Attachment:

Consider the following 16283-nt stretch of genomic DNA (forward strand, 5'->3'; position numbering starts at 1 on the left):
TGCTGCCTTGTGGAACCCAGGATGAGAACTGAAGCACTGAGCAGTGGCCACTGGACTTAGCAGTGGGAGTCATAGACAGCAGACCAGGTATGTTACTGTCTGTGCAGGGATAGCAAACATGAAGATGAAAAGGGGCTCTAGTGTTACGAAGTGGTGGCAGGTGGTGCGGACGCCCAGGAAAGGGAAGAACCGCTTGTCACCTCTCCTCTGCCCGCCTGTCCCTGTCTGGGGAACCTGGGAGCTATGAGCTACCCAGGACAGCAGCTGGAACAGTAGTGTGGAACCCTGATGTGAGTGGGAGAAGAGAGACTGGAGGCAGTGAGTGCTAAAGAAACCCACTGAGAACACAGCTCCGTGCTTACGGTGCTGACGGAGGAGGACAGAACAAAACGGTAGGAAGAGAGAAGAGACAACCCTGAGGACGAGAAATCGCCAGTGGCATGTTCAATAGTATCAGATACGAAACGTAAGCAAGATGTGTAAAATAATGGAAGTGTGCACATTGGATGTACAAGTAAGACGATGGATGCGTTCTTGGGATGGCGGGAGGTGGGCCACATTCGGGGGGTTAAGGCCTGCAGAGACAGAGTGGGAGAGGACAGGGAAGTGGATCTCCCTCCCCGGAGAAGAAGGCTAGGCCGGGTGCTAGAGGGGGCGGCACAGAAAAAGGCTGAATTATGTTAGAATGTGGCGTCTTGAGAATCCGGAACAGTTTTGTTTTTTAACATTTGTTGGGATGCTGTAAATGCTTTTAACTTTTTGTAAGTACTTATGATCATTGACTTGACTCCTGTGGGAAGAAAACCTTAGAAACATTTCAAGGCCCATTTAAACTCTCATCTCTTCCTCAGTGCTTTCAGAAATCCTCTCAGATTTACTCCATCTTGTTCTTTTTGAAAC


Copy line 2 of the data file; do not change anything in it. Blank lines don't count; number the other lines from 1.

TGCTGCCTTGTGGAACCCAGGATGAGAACTGAAGCACTGAGCAGTGGCCACTGGACTTAGCAGTGGGAGTCATAGACAGCAGACCAGGTATGTTACTGTCTGTGCAGGGATAGCAAACATGAAGATGAAAAGGGGCTCTAGTGTTACGAAGTGGTGGCAGGTGGTGCGGACGCCCAGGAAAGGGAAGAACCGCTTGTCACCTCTCCTCTGCCCGCCTGTCCCTGTCTGGGGAACCTGGGAGCTATGAGCTACCCAGGACAGCAGCTGGAACAGTAGTGTGGAACCCTGATGTGAGTGGGAGAAGAGAGACTGGAGGCAGTGAGTGCTAAAGAAACCCACTGAGAACACAGCTCCGTGCTTACGGTGCTGACGGAGGAGGACAGAACAAAACGGTAGGAAGAGAGAAGAGACAACCCTGAGGACGAGAAATCGCCAGTGGCATGTTCAATAGTATCAGATACGAAACGTAAGCAAGATGTGTAAAATAATGGAAGTGTGCACATTGGATGTACAAGTAAGACGATGGATGCGTTCTTGGGATGGCGGGAGGTGGGCCACATTCGGGGGGTTAAGGCCTGCAGAGACAGAGTGGGAGAGGACAGGGAAGTGGATCTCCCTCCCCGGAGAAGAAGGCTAGGCCGGGTGCTAGAGGGGGCGGCACAGAAAAAGGCTGAATTATGTTAGAATGTGGCGTCTTGAGAATCCGGAACAGTTTTGTTTTTTAACATTTGTTGGGATGCTGTAAATGCTTTTAACTTTTTGTAAGTACTTATGATCATTGACTTGACTCCTGTGGGAAGAAAACCTTAGAAACATTTCAAGGCCCATTTAAACTCTCATCTCTTCCTCAGTGCTTTCAGAAATCCTCTCAGATTTACTCCATCTTGTTCTTTTTGAAAC